“I like the term partner because that’s what [my spouse] is to me,” said Amanda, who is non-binary and whose partner is bi. “He’s a constant figure in my life who supports me, as I support him, through everything life throws our way. The term husband has a lot of gendered baggage, wife even more so, that I’m not super interested in inviting into our home.”
Noel said when they opened up about their fluid status, their partner “wanted to make sure that it didn’t hurt me to use a term of affection,” so they came up with “partner.” “It is really indicative of our relationship, we’re in it together.”
When it comes to straight, cis people using the term, reactions are mixed but mostly lean “not greatly offended” and “you do you.”
“I think the word itself really helps queer individuals, but I’m not seeing a benefit for cishet people really,” says Jake, who identifies as gay. “As far as determining who in the LGBTQIA+ community can use it, such as bi people in relationships with different sex partners, I think anyone in the queer community should feel free to use it how they do or don’t want to.”
“I’ve seen queer people use ‘partner’ as self-protection from outing themselves to strangers or co-workers, so thinking of it that way, it’s actually helpful for cis-straight people to use ‘partner,'” says Daily Dot editor Kris Seavers. “It adds layers of protection of people who might not feel comfortable revealing the gender of their significant other. On the downside, when cis-straight people use ‘partner,’ it blurs what might otherwise be a coded identifier for queer people. It’s complicated.”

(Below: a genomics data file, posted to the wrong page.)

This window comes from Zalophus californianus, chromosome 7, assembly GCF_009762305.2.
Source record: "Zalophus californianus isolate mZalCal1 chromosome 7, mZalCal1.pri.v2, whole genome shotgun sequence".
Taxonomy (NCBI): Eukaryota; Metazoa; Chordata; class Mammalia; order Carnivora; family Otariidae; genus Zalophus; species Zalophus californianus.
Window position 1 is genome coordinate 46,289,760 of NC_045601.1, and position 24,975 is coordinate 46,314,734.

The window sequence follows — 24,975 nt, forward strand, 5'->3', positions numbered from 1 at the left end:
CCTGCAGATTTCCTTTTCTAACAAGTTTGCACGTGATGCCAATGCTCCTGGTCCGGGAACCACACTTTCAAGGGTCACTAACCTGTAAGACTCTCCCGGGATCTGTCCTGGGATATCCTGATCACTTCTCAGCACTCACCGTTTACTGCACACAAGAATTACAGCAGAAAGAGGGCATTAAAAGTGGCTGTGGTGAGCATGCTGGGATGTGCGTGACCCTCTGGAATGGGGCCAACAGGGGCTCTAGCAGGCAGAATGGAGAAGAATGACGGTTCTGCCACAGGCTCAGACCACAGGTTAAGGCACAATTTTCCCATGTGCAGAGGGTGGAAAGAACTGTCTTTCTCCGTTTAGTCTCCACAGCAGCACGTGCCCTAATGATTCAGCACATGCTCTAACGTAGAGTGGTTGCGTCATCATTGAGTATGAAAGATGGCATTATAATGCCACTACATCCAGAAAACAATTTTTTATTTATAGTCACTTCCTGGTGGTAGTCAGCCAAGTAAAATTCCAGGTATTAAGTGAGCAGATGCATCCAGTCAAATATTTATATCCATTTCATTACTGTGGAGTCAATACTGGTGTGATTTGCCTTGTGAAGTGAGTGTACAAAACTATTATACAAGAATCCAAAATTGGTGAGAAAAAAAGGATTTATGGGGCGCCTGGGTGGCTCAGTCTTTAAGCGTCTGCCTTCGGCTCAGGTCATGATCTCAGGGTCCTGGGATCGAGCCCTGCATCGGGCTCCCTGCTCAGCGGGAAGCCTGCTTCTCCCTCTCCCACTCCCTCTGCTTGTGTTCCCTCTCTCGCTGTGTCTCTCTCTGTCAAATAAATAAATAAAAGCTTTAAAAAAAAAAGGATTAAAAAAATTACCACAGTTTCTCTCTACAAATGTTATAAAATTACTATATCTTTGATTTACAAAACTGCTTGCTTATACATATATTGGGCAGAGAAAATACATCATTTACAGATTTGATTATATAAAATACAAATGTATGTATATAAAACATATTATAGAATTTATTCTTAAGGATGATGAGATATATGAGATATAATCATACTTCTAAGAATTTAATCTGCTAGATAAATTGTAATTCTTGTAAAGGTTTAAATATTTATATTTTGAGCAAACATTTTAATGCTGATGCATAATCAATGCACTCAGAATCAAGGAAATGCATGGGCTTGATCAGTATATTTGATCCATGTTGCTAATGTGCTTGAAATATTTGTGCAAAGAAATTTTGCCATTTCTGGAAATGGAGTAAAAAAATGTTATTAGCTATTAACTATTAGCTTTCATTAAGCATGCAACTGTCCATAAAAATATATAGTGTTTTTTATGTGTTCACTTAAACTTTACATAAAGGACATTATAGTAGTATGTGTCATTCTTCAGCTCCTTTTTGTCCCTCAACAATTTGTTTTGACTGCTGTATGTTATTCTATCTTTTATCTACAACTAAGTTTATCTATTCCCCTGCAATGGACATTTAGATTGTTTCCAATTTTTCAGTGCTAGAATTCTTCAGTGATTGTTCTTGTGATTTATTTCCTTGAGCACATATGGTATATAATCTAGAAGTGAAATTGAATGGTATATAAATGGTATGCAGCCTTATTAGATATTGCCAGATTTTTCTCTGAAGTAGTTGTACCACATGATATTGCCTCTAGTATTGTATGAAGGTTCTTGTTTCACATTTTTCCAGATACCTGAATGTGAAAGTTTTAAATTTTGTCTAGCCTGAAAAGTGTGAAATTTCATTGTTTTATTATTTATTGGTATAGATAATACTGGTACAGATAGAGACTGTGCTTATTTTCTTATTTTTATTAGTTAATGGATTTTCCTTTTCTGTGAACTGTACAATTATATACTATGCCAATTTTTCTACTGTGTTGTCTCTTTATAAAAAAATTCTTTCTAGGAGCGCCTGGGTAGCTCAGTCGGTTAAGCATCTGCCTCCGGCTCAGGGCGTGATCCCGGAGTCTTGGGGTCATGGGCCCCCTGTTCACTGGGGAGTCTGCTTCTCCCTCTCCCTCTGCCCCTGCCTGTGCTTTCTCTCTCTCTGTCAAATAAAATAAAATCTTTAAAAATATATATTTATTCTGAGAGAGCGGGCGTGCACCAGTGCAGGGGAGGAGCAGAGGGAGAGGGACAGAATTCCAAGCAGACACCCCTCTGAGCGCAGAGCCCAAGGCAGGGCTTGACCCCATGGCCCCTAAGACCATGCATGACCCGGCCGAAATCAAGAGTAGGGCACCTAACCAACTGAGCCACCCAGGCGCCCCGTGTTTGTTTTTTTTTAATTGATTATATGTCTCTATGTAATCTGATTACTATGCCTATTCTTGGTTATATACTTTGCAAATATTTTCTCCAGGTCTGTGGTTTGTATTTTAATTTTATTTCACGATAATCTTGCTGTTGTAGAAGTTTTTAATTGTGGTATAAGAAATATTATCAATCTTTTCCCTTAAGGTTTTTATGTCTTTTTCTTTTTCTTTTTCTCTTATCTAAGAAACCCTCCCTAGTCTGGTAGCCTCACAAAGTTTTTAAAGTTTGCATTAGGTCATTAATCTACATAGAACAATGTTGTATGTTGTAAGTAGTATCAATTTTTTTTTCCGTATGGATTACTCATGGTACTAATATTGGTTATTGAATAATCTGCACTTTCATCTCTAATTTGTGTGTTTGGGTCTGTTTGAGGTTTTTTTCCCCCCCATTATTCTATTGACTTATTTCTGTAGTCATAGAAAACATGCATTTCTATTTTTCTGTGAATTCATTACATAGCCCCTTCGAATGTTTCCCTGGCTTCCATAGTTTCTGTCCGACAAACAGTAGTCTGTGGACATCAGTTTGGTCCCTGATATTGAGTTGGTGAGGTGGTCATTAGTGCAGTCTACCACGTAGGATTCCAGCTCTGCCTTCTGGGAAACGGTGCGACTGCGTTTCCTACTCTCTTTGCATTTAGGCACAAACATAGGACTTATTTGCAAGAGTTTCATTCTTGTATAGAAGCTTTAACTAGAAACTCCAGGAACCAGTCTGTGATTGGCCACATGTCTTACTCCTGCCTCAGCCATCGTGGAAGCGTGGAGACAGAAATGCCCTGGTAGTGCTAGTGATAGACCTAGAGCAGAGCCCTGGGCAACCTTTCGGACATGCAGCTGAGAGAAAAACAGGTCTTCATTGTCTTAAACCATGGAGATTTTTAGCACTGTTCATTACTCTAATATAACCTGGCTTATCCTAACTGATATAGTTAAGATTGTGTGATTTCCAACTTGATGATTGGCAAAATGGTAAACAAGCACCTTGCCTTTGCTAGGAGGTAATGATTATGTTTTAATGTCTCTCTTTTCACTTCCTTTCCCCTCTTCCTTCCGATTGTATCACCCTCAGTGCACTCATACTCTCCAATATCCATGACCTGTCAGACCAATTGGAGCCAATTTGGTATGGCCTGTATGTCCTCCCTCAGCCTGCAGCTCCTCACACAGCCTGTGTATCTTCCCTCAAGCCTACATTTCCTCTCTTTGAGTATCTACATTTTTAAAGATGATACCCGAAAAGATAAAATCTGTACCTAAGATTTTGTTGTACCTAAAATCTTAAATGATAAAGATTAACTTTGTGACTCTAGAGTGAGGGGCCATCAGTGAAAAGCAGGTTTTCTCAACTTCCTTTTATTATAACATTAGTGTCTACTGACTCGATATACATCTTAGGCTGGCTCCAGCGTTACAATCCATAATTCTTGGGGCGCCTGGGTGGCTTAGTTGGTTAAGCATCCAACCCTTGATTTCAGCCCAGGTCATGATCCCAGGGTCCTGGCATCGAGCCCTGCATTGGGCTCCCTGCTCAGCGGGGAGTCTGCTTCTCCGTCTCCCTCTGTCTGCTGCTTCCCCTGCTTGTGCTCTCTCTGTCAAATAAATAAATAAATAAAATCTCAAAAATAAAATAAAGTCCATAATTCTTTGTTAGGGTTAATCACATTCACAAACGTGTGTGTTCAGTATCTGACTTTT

Ally and Kenny, on the other hand, think “partner” is just a more inclusive term for all, even the heteros. “It helps people normalize the term because, really, if it fits for you, then use it. If boyfriend/girlfriend don’t feel right, then use partner,” Kenny says.
“We’re all out here trying to figure out what configurations, language, and phrases work best for our own romantic and sexual experiences, so it makes absolutely zero sense to police other people and tell them how they should/shouldn’t describe themselves,” Ana adds. “Furthermore, I think a lot of queer women are attacking other queer women over this. Notice how it’s not cis men being put under the microscope, but straight and straight-passing women?”
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From my own perspective, I see “partner” as not only capturing the seriousness of my relationship but also as a good way to reflect my non-binary identity. Debates like this always give me pause entering into queer spaces, wondering how I (and my relationship) will be perceived by others there. I sometimes worry that I am simply moving from one judgemental environment to another, going from too visibly queer to not visibly queer enough. Though there’s an intent to protect spaces for queer and trans people, it may end up making those spaces less accessible to those who are straight or cis passing.
While overall the LGBTQ community seems open to straight and cis people calling their significant others’ their “partners,” the debate continues. “This feels, more than anything, like something cis straight couples can learn from the queer community,” Amanda says.
The hope for many in the community is that they can increase inclusivity, without sacrificing queer-only spaces.